But some of the post-hearing focus began to shift to DeVos’ connection to the family foundation and her views on gay rights.

U.S. Sen. Maggie Hassan, the New Hampshire Democrat who pressed DeVos on the foundation documents in committee, called her “clerical error” defense “concerning to say the least” in a Wednesday email to CNN.

“It is hard to believe that Mrs. DeVos could be listed as vice president of the Prince Foundation ... and yet have no involvement with, or knowledge of, the millions of dollars in donations made to anti-LGBTQ groups that promote intolerance,” Hassan wrote.

DeVos defended

McNeilly, a longtime family spokesman who is openly gay, said DeVos has never supported conversion therapy. He said he thinks that as the lesbian, gay, bisexual and transgender community learns more about her, they will find somebody “who is supportive” on many issues.

“She supports the dignity of every individual and is for, as she noted in her hearing, equality,” McNeilly said. “I think one of the things this process is allowing is a clarification of that record.”

In comments at a December reception of Equality Michigan, McNeilly said DeVos stood up for him at a time when his sexual orientation wasn’t widely known. An unnamed state senator threatened to expose his sexual orientation more than a decade ago, he said, but DeVos asked for the senator’s home phone number. McNeilly said he never heard from the senator again.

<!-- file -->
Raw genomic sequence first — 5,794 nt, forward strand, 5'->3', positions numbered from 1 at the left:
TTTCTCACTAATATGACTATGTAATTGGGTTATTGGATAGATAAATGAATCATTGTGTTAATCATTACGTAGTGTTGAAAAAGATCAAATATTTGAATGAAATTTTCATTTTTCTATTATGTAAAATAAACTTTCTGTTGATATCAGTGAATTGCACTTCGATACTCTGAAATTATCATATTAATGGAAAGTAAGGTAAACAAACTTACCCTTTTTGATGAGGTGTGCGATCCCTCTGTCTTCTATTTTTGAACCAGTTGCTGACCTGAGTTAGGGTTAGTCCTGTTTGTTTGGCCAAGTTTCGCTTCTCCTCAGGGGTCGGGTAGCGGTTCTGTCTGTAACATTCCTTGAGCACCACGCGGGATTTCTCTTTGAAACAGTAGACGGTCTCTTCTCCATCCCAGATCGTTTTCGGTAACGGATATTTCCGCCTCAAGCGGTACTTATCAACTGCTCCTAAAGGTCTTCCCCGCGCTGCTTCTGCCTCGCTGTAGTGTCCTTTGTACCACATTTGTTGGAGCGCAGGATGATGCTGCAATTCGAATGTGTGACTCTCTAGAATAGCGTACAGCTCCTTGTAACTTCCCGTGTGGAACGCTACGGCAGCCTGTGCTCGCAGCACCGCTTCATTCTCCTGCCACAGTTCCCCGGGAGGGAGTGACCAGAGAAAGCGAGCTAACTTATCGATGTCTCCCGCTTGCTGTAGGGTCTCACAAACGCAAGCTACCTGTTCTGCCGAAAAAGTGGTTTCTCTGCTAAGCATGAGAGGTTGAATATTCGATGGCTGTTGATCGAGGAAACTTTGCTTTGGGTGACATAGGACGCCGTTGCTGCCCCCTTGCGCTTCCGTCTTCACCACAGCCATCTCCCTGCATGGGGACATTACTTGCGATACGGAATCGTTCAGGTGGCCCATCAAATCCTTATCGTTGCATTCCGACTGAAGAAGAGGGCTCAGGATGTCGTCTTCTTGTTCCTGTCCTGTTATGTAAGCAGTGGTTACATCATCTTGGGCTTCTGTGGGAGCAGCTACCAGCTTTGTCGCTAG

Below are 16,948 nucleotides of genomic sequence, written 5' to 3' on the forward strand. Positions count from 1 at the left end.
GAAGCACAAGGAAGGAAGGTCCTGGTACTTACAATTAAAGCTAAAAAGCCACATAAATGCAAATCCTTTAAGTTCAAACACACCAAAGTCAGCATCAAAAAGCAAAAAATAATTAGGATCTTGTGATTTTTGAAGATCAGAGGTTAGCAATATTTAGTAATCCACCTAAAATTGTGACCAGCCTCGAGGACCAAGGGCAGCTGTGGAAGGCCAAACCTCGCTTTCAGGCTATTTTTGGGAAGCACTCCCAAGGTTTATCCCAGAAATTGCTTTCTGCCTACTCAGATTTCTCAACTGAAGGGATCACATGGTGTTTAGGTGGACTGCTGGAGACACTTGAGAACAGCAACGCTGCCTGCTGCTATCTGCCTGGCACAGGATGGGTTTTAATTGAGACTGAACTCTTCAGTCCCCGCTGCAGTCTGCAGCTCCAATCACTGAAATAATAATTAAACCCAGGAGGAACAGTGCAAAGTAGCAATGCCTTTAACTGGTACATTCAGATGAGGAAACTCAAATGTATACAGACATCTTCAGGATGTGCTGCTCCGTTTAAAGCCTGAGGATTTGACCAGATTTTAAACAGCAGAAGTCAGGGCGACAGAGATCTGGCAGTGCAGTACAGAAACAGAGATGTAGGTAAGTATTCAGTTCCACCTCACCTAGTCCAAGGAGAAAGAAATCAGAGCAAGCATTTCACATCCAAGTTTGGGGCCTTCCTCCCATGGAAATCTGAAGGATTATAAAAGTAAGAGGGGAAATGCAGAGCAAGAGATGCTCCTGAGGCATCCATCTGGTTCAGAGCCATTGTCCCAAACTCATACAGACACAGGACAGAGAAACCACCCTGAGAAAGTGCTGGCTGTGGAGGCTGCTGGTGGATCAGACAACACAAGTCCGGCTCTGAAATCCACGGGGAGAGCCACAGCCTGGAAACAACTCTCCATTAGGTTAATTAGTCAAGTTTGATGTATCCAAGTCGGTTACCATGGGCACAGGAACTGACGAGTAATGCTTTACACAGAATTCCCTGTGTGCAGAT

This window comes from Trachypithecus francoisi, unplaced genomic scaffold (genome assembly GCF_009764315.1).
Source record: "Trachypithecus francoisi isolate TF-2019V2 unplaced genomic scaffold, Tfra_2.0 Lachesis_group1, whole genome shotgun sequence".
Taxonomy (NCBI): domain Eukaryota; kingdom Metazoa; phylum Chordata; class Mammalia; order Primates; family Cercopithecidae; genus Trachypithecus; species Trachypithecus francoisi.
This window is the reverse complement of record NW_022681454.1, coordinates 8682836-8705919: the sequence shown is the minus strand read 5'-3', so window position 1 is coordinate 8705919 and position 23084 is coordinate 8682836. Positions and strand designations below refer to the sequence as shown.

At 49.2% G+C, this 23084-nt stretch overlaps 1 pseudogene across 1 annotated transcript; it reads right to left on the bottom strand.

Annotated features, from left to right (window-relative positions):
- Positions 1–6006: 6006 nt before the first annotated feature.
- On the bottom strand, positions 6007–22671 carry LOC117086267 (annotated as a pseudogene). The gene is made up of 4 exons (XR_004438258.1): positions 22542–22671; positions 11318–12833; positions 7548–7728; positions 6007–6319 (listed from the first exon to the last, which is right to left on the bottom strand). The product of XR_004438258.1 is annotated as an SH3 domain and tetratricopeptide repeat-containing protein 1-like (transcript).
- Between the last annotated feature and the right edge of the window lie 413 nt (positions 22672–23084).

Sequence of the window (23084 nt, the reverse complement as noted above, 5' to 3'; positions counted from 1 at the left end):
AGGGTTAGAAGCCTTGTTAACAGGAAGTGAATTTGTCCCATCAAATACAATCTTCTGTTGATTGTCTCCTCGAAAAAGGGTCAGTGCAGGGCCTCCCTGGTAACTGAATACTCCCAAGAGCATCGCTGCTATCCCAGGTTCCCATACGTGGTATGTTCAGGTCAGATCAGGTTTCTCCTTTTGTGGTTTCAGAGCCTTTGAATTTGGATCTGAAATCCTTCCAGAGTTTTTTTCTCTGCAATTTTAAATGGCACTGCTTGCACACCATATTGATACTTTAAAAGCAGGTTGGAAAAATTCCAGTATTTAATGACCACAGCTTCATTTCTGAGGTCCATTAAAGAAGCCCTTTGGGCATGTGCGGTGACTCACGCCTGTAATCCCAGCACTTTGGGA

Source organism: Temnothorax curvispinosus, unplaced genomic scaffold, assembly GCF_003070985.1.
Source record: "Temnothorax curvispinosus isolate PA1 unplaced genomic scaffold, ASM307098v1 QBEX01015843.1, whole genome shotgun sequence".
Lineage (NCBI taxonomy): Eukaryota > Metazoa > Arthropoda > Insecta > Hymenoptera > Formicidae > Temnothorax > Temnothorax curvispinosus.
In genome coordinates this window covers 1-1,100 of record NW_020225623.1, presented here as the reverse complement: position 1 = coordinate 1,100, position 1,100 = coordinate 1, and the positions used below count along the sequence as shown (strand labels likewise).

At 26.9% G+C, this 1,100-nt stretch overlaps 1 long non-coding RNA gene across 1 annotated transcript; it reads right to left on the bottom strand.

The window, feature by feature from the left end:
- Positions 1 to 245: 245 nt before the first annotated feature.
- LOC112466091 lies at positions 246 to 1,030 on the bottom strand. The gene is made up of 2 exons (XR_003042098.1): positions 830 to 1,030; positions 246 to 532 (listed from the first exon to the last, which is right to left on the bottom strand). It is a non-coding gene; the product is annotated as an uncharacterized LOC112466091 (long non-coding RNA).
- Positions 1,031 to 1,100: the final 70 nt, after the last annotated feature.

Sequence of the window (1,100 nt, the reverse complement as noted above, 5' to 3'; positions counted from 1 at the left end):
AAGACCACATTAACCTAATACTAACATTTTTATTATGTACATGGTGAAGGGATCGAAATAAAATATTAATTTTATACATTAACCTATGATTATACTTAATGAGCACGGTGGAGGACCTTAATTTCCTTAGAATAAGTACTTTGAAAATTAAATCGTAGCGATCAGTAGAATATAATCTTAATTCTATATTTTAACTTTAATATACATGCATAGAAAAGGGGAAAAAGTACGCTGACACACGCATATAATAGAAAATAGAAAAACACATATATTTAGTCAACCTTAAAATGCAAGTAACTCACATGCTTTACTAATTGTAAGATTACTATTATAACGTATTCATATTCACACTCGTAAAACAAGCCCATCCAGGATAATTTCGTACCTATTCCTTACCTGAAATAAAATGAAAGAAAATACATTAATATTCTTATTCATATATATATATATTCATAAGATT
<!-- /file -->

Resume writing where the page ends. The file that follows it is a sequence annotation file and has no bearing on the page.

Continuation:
“I don’t know what was said, but it was effective,” he said in December.

The powerful DeVos family has an extensive paper trail of donations to groups that opposed gay marriage initiatives, but McNeilly said many contributions were in the distant past or made by other family members.

The Prince Foundation donated $450,000 to defeat a 2008 gay marriage proposal in California. The Douglas and Maria DeVos Foundation gave $500,000 to the National Organization for Marriage in 2009.

The Dick and Betsy DeVos Family Foundation reportedly gave $100,000 to the Institute for Marriage and Public Policy more than a decade ago. The nonprofit supported “traditional” marriage as between one man and one woman.

DeVos and her husband attended the 2013 marriage of Kennedy Center President Michael Kaiser and his husband, McNeilly said, the ceremony presided over by U.S. Supreme Court Justice Ruth Bader Ginsberg.

McNeilly rushed to the Ingham County Courthouse and wed his own partner in March 2014 after a federal judge briefly struck down Michigan’s gay marriage ban, which was later reinstated until a landmark 2015 ruling that made same-sex marriage legal nationwide.

“The first text of congratulations I got when I got married was from Betsy,” he said. “She often chides me she would have been there had we actually had a planned wedding.”

The Health, Education, Labor & Pensions committee is expected to vote on DeVos’ nomination as soon as Tuesday.

Transition spokesman and incoming White House press secretary Sean Spicer on Thursday criticized Democrats for attempting to “delay” the nomination of various Trump picks, including Detroit native Ben Carson, tapped to serve as director of the U.S. Department of Housing and Urban Development.

But Senate Minority Leader Chuck Schumer, D-New York, blasted what he called a “swamp cabinet” of billionaires and bankers. The DeVos confirmation hearing “was so appalling to so many Americans,” Schumer said. He noted Democrats published an online video highlighting some of their questions and her responses in committee.

“Fifteen million people have seen it, and if you go look on the social media, even Trump supporters are saying, why the heck did you nominate her?” Schumer said.